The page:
Coral-associated microorganisms play an important role in their host fitness and survival. A number of studies have demonstrated connections between thermal tolerance in corals and the type/relative abundance of Symbiodinium they harbor. More recently, the shifts in coral-associated bacterial profiles were also shown to be linked to the patterns of coral heat tolerance. Here, we investigated the dynamics of Porites lutea-associated bacterial and algal communities throughout a natural bleaching event, using full-length 16S rRNA and internal transcribed spacer sequences (ITS) obtained from PacBio circular consensus sequencing. We provided evidence of significant changes in the structure and diversity of coral-associated microbiomes…

Read More »

Wednesday, October 23, 2019

High resolution profiling of coral-associated bacterial communities using full-length 16S rRNA sequence data from PacBio SMRT sequencing system.

Coral reefs are a complex ecosystem consisting of coral animals and a vast array of associated symbionts including the dinoflagellate Symbiodinium, fungi, viruses and bacteria. Several studies have highlighted the importance of coral-associated bacteria and their fundamental roles in fitness and survival of the host animal. The scleractinian coral Porites lutea is one of the dominant reef-builders in the Indo-West Pacific. Currently, very little is known about the composition and structure of bacterial communities across P. lutea reefs. The purpose of this study is twofold: to demonstrate the advantages of using PacBio circular consensus sequencing technology in microbial community studies…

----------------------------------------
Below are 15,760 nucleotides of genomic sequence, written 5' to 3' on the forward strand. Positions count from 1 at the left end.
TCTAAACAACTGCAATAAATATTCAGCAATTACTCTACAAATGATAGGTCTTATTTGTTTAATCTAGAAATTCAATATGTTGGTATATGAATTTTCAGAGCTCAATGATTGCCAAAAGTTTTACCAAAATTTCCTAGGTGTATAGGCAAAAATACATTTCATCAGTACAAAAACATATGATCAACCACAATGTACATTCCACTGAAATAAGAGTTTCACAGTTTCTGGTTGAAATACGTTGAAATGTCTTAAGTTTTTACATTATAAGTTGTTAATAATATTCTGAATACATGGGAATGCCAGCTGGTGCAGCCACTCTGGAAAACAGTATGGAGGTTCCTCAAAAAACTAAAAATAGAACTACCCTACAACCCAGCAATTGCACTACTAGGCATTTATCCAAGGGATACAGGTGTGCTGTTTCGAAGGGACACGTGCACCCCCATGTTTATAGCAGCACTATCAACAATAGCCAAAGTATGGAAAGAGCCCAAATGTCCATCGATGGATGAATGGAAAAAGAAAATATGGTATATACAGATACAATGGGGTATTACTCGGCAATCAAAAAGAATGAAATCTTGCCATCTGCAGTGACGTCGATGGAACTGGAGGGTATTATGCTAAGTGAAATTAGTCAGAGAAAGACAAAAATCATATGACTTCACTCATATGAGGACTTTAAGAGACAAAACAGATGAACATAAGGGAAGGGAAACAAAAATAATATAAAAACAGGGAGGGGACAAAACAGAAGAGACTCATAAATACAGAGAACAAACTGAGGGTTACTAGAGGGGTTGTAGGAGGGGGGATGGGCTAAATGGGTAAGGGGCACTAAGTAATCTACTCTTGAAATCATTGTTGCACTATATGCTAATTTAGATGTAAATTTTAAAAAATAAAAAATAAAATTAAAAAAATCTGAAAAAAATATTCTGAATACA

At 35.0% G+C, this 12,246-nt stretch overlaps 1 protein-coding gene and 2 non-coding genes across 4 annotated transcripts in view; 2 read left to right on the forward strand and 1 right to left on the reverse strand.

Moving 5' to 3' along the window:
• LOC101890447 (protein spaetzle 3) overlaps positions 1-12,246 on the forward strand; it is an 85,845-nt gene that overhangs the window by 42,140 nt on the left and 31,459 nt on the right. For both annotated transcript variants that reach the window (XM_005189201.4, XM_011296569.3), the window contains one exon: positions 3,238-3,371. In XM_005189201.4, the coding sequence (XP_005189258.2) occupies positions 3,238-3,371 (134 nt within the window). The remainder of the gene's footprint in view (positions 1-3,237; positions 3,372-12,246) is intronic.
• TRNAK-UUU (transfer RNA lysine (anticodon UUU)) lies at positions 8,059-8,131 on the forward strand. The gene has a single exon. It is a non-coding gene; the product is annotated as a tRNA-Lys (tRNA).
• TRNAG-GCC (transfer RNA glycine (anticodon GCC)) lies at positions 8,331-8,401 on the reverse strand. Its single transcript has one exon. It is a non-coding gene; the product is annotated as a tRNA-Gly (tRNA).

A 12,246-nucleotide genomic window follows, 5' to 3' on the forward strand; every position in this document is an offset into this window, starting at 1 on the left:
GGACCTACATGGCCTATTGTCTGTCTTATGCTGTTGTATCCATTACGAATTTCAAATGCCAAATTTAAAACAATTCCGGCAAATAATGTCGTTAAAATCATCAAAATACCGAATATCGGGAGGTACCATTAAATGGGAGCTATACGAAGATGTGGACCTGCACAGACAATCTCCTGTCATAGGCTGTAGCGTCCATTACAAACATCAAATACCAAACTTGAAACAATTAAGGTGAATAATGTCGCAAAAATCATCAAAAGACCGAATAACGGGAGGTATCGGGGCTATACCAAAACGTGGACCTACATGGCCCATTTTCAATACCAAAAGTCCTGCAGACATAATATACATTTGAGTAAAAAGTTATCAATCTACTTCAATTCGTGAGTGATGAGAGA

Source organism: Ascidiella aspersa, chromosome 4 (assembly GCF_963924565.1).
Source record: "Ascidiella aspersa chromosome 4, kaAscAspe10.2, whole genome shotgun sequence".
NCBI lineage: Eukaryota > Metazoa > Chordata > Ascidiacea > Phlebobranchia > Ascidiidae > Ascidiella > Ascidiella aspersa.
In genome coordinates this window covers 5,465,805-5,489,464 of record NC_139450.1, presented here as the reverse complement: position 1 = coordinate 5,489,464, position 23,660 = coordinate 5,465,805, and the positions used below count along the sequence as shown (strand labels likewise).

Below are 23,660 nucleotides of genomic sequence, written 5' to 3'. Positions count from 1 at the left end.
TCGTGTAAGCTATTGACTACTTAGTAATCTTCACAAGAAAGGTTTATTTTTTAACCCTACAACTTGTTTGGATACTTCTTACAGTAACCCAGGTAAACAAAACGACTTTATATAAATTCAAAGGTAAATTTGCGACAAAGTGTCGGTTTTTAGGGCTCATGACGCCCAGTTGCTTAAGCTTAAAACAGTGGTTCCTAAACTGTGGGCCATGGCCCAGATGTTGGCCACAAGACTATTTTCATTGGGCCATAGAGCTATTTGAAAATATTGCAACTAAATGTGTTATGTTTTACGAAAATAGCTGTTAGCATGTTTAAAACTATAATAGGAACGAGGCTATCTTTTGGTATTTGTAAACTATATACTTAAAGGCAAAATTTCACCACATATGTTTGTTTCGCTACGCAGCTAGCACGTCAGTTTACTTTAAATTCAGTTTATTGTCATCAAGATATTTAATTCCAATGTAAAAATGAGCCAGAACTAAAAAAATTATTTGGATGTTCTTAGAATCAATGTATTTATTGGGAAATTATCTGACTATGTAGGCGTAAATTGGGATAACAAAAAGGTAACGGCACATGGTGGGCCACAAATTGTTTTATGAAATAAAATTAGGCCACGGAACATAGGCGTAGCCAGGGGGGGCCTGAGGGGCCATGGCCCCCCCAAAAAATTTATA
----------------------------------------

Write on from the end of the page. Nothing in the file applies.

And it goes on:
Read More »

Sunday, September 22, 2019

An environmental bacterial taxon with a large and distinct metabolic repertoire.

Cultivated bacteria such as actinomycetes are a highly useful source of biomedically important natural products. However, such ‘talented’ producers represent only a minute fraction of the entire, mostly uncultivated, prokaryotic diversity. The uncultured majority is generally perceived as a large, untapped resource of new drug candidates, but so far it is unknown whether taxa containing talented bacteria indeed exist. Here we report the single-cell- and metagenomics-based discovery of such producers. Two phylotypes of the candidate genus ‘Entotheonella’ with genomes of greater than 9 megabases and multiple, distinct biosynthetic gene clusters co-inhabit the chemically and microbially rich marine sponge Theonella swinhoei.…